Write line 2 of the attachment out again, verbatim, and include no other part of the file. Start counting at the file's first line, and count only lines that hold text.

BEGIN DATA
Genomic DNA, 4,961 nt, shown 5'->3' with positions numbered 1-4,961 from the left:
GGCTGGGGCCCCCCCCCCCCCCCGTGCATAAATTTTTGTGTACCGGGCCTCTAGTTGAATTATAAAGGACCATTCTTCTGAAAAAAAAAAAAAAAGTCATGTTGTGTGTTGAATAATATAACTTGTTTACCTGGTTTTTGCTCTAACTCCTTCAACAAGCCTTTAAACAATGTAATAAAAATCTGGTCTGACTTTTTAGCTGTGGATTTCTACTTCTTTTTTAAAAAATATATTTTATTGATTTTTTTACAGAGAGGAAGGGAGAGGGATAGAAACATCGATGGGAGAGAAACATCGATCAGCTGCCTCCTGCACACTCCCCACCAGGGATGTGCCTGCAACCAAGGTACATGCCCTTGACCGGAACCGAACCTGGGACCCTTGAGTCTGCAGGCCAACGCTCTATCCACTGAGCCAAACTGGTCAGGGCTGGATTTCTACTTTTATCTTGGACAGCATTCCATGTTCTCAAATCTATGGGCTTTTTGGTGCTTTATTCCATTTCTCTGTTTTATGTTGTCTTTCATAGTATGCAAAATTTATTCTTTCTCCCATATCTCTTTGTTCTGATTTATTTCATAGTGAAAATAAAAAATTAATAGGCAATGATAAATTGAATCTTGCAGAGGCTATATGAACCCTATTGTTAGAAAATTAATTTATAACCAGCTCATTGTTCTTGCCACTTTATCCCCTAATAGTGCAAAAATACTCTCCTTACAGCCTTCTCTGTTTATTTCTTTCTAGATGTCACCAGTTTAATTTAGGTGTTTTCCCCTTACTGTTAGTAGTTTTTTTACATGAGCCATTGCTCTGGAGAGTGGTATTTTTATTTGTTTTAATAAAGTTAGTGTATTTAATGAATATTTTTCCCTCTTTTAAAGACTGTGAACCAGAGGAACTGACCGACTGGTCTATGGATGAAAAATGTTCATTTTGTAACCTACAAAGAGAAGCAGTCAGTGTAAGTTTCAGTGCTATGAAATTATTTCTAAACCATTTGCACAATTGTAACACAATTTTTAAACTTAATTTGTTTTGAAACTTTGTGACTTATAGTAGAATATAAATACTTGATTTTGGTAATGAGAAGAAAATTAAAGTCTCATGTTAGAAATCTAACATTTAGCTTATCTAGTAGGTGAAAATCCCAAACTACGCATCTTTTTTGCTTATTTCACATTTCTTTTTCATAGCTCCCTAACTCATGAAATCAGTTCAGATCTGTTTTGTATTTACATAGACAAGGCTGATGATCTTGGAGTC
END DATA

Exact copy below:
GGCTGGGGCCCCCCCCCCCCCCCGTGCATAAATTTTTGTGTACCGGGCCTCTAGTTGAATTATAAAGGACCATTCTTCTGAAAAAAAAAAAAAAAGTCATGTTGTGTGTTGAATAATATAACTTGTTTACCTGGTTTTTGCTCTAACTCCTTCAACAAGCCTTTAAACAATGTAATAAAAATCTGGTCTGACTTTTTAGCTGTGGATTTCTACTTCTTTTTTAAAAAATATATTTTATTGATTTTTTTACAGAGAGGAAGGGAGAGGGATAGAAACATCGATGGGAGAGAAACATCGATCAGCTGCCTCCTGCACACTCCCCACCAGGGATGTGCCTGCAACCAAGGTACATGCCCTTGACCGGAACCGAACCTGGGACCCTTGAGTCTGCAGGCCAACGCTCTATCCACTGAGCCAAACTGGTCAGGGCTGGATTTCTACTTTTATCTTGGACAGCATTCCATGTTCTCAAATCTATGGGCTTTTTGGTGCTTTATTCCATTTCTCTGTTTTATGTTGTCTTTCATAGTATGCAAAATTTATTCTTTCTCCCATATCTCTTTGTTCTGATTTATTTCATAGTGAAAATAAAAAATTAATAGGCAATGATAAATTGAATCTTGCAGAGGCTATATGAACCCTATTGTTAGAAAATTAATTTATAACCAGCTCATTGTTCTTGCCACTTTATCCCCTAATAGTGCAAAAATACTCTCCTTACAGCCTTCTCTGTTTATTTCTTTCTAGATGTCACCAGTTTAATTTAGGTGTTTTCCCCTTACTGTTAGTAGTTTTTTTACATGAGCCATTGCTCTGGAGAGTGGTATTTTTATTTGTTTTAATAAAGTTAGTGTATTTAATGAATATTTTTCCCTCTTTTAAAGACTGTGAACCAGAGGAACTGACCGACTGGTCTATGGATGAAAAATGTTCATTTTGTAACCTACAAAGAGAAGCAGTCAGTGTAAGTTTCAGTGCTATGAAATTATTTCTAAACCATTTGCACAATTGTAACACAATTTTTAAACTTAATTTGTTTTGAAACTTTGTGACTTATAGTAGAATATAAATACTTGATTTTGGTAATGAGAAGAAAATTAAAGTCTCATGTTAGAAATCTAACATTTAGCTTATCTAGTAGGTGAAAATCCCAAACTACGCATCTTTTTTGCTTATTTCACATTTCTTTTTCATAGCTCCCTAACTCATGAAATCAGTTCAGATCTGTTTTGTATTTACATAGACAAGGCTGATGATCTTGGAGTC